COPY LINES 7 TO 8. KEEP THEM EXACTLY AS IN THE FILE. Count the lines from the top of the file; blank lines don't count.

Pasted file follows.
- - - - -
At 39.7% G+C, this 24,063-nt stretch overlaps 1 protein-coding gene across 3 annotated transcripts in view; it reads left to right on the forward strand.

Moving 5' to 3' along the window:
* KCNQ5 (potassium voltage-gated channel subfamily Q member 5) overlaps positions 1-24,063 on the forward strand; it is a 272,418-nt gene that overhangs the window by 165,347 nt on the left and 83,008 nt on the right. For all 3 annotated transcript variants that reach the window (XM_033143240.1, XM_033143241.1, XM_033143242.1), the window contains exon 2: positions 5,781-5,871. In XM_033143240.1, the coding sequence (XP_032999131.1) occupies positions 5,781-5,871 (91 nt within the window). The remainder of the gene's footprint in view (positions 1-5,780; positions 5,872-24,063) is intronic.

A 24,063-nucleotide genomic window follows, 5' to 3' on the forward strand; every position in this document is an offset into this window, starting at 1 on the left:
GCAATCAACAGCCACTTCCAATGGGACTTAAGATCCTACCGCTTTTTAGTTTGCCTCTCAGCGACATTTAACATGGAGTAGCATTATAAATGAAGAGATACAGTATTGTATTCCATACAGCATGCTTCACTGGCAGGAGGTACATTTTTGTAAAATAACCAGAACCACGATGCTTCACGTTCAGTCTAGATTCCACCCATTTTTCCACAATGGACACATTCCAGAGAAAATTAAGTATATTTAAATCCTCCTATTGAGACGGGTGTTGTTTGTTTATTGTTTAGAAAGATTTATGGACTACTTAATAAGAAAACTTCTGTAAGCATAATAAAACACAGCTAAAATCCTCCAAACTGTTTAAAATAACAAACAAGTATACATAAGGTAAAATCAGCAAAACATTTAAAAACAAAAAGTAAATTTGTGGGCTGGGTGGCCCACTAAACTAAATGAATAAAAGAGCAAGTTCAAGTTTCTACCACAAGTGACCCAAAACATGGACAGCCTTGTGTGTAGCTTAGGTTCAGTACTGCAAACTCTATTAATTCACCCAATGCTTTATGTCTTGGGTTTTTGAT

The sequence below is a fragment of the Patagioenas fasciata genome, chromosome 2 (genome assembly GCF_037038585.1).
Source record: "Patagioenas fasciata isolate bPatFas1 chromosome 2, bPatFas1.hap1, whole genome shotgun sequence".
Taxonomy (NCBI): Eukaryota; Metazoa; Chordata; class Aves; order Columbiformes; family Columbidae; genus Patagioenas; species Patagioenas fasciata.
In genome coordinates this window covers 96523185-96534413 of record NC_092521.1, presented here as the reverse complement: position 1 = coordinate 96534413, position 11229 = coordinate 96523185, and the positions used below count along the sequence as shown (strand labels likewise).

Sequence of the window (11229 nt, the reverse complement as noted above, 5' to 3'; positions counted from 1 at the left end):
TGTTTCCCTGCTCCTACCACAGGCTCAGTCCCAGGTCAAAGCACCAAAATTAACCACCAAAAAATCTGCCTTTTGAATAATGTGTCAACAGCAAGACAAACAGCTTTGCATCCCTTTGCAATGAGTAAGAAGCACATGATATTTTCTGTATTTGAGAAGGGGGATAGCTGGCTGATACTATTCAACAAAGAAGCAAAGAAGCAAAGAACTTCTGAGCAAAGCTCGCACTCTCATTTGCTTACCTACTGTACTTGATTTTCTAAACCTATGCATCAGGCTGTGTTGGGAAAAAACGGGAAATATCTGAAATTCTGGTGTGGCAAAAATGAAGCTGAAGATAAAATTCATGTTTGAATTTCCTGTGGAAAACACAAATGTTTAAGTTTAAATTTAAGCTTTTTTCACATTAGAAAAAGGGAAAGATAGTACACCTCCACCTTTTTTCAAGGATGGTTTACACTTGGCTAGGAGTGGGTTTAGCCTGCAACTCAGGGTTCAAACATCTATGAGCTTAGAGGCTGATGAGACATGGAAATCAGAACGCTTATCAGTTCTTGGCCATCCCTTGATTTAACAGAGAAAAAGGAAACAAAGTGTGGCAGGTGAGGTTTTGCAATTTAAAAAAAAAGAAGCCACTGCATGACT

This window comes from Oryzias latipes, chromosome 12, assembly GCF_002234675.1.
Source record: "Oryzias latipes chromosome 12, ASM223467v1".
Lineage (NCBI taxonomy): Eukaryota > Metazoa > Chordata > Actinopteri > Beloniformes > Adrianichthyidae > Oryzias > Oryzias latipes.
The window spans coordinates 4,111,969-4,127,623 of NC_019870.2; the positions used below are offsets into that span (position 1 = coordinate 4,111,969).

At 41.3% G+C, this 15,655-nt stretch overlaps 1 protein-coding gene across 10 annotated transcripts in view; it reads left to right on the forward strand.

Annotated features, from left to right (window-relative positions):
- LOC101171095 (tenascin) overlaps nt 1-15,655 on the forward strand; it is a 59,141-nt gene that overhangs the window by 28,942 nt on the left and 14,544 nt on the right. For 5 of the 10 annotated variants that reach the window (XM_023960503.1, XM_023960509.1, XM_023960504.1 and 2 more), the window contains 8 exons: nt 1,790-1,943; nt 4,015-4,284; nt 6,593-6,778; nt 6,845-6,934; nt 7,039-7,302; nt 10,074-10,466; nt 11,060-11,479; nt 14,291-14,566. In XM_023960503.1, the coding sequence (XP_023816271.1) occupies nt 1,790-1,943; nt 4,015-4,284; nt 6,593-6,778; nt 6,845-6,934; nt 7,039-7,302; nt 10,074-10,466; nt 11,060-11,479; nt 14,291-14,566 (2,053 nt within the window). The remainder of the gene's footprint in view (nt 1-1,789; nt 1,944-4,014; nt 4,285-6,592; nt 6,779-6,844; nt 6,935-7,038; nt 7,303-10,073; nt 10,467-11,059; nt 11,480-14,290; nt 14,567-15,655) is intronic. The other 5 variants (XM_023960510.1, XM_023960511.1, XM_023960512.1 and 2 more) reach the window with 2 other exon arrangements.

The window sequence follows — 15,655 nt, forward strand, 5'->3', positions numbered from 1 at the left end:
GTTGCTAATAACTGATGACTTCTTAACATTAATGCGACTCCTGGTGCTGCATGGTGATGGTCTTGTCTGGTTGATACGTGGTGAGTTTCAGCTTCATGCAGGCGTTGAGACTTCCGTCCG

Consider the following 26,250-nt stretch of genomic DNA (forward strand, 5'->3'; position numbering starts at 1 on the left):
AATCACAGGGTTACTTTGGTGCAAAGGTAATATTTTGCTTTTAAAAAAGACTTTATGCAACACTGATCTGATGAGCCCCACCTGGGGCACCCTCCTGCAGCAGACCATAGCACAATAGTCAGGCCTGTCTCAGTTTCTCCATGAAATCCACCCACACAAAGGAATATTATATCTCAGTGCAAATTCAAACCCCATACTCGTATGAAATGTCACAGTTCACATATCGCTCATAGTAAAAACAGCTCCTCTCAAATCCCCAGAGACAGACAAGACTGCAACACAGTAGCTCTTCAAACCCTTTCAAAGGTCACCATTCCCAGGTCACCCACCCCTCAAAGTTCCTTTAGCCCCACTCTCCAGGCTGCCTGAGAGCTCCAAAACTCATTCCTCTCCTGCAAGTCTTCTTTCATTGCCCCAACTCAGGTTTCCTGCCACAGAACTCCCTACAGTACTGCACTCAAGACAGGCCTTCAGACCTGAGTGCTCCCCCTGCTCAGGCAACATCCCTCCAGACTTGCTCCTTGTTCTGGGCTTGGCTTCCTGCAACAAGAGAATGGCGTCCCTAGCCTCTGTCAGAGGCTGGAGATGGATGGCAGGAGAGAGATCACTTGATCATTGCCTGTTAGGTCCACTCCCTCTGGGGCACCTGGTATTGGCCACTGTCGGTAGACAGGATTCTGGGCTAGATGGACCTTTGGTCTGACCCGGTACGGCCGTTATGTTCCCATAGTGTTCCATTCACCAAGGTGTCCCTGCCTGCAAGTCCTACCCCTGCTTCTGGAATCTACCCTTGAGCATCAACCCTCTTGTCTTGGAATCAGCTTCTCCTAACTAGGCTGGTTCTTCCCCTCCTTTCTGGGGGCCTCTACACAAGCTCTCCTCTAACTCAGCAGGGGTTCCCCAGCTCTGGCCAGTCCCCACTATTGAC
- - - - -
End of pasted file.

Source record: "Patagioenas fasciata isolate bPatFas1 chromosome 2, bPatFas1.hap1, whole genome shotgun sequence".
Taxonomy (NCBI): Eukaryota; Metazoa; Chordata; class Aves; order Columbiformes; family Columbidae; genus Patagioenas; species Patagioenas fasciata.